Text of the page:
The Red House

On the south side of Center Street, across from the Cambria Historical Museum (and a little to the east), lies the Greenspace Creekside Reserve. This 1.6 acre property was purchased by Greenspace – The Cambria Land Trust in 1999. It was once the focus of the Chinese community in Cambria, whose members were mainly employed harvesting seaweed and abalone for shipment to China or in the local mercury mines. The Chinese community included several buildings on an “L-shaped” piece of property running south from Center Street to Santa Rosa Creek and along the creek to Bridge Street and at least one building on the other side of Bridge Street as well. Until 1926, Bridge Street extended south to Santa Rosa Creek though there was no bridge there across the creek.

Between 1873 and 1919, the Center Street property was owned by three Cambria merchants: George Rothschild, Abraham Gans, and Samuel Frank, although the Chinese used it from at least 1880. By 1886, a large one and one-half story dwelling, probably built by Rothschild, was on the property facing Center Street but, by 1913, it had disappeared. By 1919, the Chinese had abandoned the area and the property was purchased by William Warren. Most of the buildings were in poor condition and were torn down leaving only the “Chinese Temple” also called the “Joss House” located at the south end of the property near the creek and another four-room building facing Center Street which was built around 1900. The “Joss House” would be more accurately described as an association hall.

Around 1919, a one-room structure was moved from somewhere else in Cambria, possibly the southwest corner of Main Street and Burton Drive, and joined to the back of the building facing Center Street at its southeast corner. Warren moved into this five-room structure with his wife, Lilly, and four children. In 1925, the Chinese temple was moved north from the creek and it was joined to the back of the original structure at the southwest corner. This combination of three structures became a single, six-room house, commonly called the “Red House”, which was occupied by the Warren family until 1970. It was in this house that William Warren operated the private Cambria Telephone Company.

In 1936, William Warren’s uncle, Clarence Stilts, purchased the property and lived there with his wife, Bettie, and her daughter, Clara. When Clarence died in 1944, Forrester Warren and his brother, Stuart, inherited it and, in 1953, Forrester moved into the house with his wife, Mary Ellen, and their children, Forrest and Linda. The family moved to the “White House” next door and used the “Red House” for storage but, in 1959, Linda Warren married Brad Seek and they lived in the “Red House” until 1964. From then on, the house remained unoccupied. When Forrester Warren died in 1992, the property was left to Linda and Brad Seek and they sold it to Greenspace in 1999.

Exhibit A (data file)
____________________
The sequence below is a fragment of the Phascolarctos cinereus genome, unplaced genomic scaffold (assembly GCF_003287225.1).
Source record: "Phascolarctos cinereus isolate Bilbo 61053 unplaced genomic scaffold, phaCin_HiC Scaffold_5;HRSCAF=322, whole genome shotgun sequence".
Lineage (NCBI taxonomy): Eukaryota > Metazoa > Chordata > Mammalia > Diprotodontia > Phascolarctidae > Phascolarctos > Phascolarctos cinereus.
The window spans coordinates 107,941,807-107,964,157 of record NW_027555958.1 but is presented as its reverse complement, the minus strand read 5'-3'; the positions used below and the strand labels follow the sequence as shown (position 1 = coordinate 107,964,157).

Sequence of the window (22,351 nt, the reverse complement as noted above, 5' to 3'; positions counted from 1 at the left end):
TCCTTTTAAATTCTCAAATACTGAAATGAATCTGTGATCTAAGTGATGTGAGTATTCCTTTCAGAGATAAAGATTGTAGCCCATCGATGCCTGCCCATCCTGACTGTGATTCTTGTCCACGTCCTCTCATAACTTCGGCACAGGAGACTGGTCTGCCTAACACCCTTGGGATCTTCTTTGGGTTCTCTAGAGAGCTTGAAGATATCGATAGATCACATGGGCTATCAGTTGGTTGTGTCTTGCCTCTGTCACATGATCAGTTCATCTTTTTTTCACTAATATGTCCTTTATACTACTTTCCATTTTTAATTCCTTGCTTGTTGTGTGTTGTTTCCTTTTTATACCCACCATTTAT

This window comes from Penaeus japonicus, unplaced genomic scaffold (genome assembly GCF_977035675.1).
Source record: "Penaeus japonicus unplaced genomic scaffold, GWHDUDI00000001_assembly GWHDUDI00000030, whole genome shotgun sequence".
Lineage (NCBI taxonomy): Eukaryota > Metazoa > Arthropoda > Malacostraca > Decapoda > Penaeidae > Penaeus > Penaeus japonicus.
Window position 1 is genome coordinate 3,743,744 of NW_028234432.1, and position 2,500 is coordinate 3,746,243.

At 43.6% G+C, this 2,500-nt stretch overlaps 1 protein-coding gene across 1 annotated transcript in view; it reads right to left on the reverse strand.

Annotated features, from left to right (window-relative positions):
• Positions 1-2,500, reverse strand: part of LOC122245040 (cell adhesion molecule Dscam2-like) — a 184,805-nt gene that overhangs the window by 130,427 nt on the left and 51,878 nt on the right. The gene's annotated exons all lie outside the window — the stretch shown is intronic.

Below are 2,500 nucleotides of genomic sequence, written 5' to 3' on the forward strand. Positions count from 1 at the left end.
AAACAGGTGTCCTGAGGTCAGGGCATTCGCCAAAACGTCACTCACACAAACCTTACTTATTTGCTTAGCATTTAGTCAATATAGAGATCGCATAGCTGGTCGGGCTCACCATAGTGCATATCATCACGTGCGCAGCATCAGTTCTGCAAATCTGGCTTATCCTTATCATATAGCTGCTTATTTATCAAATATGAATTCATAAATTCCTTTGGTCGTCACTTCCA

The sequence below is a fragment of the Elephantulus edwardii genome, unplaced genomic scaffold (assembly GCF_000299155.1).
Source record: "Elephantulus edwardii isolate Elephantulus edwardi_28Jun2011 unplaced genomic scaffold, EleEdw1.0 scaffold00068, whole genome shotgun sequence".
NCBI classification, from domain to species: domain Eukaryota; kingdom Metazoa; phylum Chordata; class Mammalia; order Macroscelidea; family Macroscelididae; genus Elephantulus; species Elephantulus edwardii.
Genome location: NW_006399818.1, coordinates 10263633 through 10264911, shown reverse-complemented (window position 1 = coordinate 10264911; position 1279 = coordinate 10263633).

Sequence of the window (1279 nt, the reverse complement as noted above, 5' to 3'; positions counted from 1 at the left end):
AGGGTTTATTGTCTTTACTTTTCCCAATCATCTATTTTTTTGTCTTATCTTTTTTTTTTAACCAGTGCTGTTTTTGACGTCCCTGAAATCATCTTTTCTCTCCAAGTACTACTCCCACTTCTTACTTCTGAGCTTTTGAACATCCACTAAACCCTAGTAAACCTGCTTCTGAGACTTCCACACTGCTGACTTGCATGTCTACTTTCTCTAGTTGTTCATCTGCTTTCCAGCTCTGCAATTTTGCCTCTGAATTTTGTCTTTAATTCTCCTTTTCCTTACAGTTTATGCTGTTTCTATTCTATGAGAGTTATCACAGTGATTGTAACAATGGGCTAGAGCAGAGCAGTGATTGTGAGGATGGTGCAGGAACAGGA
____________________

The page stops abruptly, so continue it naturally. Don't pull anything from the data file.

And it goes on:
The Chinese association hall, better known as The Red House

The Chinese association hall, better known as The Red House

In 2001, the dilapidated portions of the house were demolished leaving only the association hall which continued to be called the “Red House”. This is the only remaining structure built by the Chinese in this area and is one of only five nineteenth-century Chinese temples existing in California.

On June 29, 2007, Greenspace moved the association hall to a place nearer to its original location near Santa Rosa Creek and lovingly restored it, including building a new foundation. The property opened to the public in 2008 and will ultimately be part of the Cambria Historic Park which will embrace all of Center Street between Burton Drive and Bridge Street.

5 Responses to “The Red House”

  1. B&J says:


    Thanks very much for those memories. That is exactly the kind of info we are looking for.


  2. KARLA BARNES says:

    read the article. kinda cool that the red house still is standing. I am the grand daughter of Mary Ellen Warren. the dates are wrong when Linda and Brad were married. i dont think they ever lived in the red house. i was born in 1961. i was in my Aunt Linda’s wedding. it must of been around 1972. i also remember my grandma living in the red house. the chinese portion was used for the living room. it was light and bright. and big window with shevles infront of it and lots of nicknicks there. the part that was attached to other part of the house was a large opening, i think there were french doors there. the bathroom for this house was the worse. it was outside the kitchen/back door. it definitely was an add on. it was cold and dark. i still miss my grandma who died in a horrifiic car crash in 1981. i miss cambria and all the time i spent there growing up

  3. Stanley Bergen says:

    Always on my wish list when I visit. I would like to see the inside of the Temple sometime. I’m a nuts and bolts guy. Just to see how it was made and why it survived being attached to other structures that didn’t.

  4. B&J says:


    While the “temple” is open to the public, this happens only on special occasions. We suggest that you ask your questions directly of Greenspace. You can reach them through their website: or there is a link on our home page.


  5. Chuimei Ho says:

    Nice story. Is the temple open to the public? I would love to come and see it. Are there any temple artifacts/archival material still available, either with Greenspace or local museusm/libraries?

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